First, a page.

The potential of VR in healthcare is immense and many companies throughout the world have already begun working on the concept to change the future of surgery.
A few such companies are listed below:
ImmersiveTouch: Based in Chicago, ImmersiveTouch creates virtual 3D models using individual patient data
XR Health: Founded in 2016, this is the first company to start virtual clinics to provide remote consultation services across the United States
Proprio Vision: With computerized technology it allows surgeons to see through Obstruction via imaging tools which help to see the body in a new way and allows surgeons to collaborate on surgical plans.
OSSO VR: This company provides an interactive training platform with immersive VR and Haptic Feedback for orthopedic and spine surgery.
FundamentalVR: Based in London, UK, this company also provides an interactive training platform for surgeons to rehearse, practice, and improve their surgical techniques in a controlled environment that includes haptic elements for tactile feedback.
EchoPixel: The EchoPixel uses a multi-modal image data sets to create anatomical accurate patient-specific 3D images
Surgical Theater: With the use of precision VR, the company created a surgical rehearsal platform for neurosurgery.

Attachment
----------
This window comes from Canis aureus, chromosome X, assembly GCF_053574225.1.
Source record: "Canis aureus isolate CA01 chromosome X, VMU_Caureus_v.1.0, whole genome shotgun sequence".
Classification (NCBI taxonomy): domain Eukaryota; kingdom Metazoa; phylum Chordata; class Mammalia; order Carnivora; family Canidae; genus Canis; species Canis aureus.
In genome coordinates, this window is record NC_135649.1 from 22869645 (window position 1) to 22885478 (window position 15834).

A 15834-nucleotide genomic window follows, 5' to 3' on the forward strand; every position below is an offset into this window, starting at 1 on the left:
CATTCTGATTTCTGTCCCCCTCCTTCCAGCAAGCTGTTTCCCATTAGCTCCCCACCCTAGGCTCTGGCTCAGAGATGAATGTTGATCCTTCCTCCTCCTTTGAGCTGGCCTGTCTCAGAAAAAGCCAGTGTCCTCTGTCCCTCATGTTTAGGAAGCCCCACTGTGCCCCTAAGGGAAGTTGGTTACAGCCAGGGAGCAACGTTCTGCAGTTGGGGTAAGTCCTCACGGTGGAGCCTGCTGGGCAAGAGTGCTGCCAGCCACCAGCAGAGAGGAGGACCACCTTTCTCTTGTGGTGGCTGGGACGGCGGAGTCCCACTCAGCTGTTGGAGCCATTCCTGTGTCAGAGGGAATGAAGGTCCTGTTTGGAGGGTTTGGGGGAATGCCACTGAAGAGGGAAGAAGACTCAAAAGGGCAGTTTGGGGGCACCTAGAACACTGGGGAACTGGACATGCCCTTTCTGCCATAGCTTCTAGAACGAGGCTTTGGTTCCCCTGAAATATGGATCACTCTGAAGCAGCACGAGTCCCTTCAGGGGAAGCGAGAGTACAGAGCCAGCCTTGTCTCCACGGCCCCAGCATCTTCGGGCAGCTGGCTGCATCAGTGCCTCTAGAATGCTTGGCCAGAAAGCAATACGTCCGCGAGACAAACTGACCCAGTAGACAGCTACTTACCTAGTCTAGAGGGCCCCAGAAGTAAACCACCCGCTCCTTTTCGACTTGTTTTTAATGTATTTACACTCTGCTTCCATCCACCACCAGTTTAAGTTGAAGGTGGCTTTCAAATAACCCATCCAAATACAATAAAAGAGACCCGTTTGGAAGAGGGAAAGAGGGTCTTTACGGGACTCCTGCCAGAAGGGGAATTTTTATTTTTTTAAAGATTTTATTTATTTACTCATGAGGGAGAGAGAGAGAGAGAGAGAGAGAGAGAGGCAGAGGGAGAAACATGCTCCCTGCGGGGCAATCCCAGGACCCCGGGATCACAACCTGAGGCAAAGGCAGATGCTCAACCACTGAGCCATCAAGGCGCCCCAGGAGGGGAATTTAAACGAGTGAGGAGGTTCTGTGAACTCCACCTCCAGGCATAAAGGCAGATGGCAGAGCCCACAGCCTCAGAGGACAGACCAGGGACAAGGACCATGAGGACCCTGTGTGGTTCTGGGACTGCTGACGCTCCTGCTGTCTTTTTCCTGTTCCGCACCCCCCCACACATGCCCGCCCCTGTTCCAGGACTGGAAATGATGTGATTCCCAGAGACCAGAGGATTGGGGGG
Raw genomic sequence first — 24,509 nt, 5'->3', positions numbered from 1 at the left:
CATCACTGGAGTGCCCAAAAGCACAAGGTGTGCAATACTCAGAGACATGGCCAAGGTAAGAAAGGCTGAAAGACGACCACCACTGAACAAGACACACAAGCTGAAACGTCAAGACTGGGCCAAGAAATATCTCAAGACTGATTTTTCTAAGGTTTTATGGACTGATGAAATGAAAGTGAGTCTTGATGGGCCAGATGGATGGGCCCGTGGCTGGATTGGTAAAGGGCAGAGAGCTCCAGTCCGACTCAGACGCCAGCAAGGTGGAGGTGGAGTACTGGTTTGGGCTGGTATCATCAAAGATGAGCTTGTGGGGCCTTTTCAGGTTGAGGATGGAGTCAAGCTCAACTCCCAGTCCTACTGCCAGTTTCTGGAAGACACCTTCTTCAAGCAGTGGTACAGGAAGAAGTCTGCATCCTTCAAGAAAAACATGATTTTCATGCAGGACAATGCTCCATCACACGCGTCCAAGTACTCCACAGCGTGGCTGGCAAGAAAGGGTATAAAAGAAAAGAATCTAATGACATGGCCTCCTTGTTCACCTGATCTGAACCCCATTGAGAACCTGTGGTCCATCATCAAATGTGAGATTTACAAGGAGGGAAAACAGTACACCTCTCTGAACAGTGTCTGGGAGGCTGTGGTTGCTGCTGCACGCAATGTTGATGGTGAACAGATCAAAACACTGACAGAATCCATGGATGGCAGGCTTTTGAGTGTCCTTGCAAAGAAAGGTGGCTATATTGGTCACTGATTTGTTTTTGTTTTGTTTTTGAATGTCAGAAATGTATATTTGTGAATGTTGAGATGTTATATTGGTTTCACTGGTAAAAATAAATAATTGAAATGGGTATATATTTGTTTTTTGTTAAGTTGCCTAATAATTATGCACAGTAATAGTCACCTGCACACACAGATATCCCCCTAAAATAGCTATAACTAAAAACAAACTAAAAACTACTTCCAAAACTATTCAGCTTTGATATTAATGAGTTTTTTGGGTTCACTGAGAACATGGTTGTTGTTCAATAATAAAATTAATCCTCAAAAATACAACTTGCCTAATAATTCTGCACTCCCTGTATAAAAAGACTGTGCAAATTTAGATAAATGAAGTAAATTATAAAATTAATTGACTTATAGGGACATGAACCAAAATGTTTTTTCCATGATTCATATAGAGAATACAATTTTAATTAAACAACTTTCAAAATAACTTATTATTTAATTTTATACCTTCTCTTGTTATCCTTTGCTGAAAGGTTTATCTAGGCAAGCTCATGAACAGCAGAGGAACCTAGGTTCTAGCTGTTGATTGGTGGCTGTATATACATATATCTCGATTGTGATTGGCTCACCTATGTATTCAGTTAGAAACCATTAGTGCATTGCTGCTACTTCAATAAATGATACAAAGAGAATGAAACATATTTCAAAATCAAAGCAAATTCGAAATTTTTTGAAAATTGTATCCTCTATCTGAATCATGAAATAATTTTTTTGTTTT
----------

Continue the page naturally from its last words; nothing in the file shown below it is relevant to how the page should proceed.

Vicarious Surgical: This company combines virtual reality and surgical robots for minimally invasive surgical procedures.
Proximie: It provides a platform for the surgeon to find the lesion and explain the surgical procedure to the patient by using 3D models.
SentiAR: It allows the surgeon to view 3D images of organs in real-time during the surgery (intra-procedural).
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Boedecker, C., Huettl, F., Saalfeld, P. et al. Using virtual 3D-models in surgical planning: workflow of an immersive virtual reality application in liver surgery. Langenbecks Arch Surg406, 911–915 (2021). DOI: 10.1007/s00423-021-02127-7
Timonen, T., Iso-Mustajärvi, M., Linder, P. et al. Virtual reality improves the accuracy of simulated preoperative planning in temporal bones: a feasibility and validation study. Eur Arch Otorhinolaryngol278, 2795–2806 (2021). DOI: 10.1007/s00405-020-06360-6
Amol Pednekar, Ioannis A. Kakadiaris. Applications of Virtual Reality In Surgery [Link]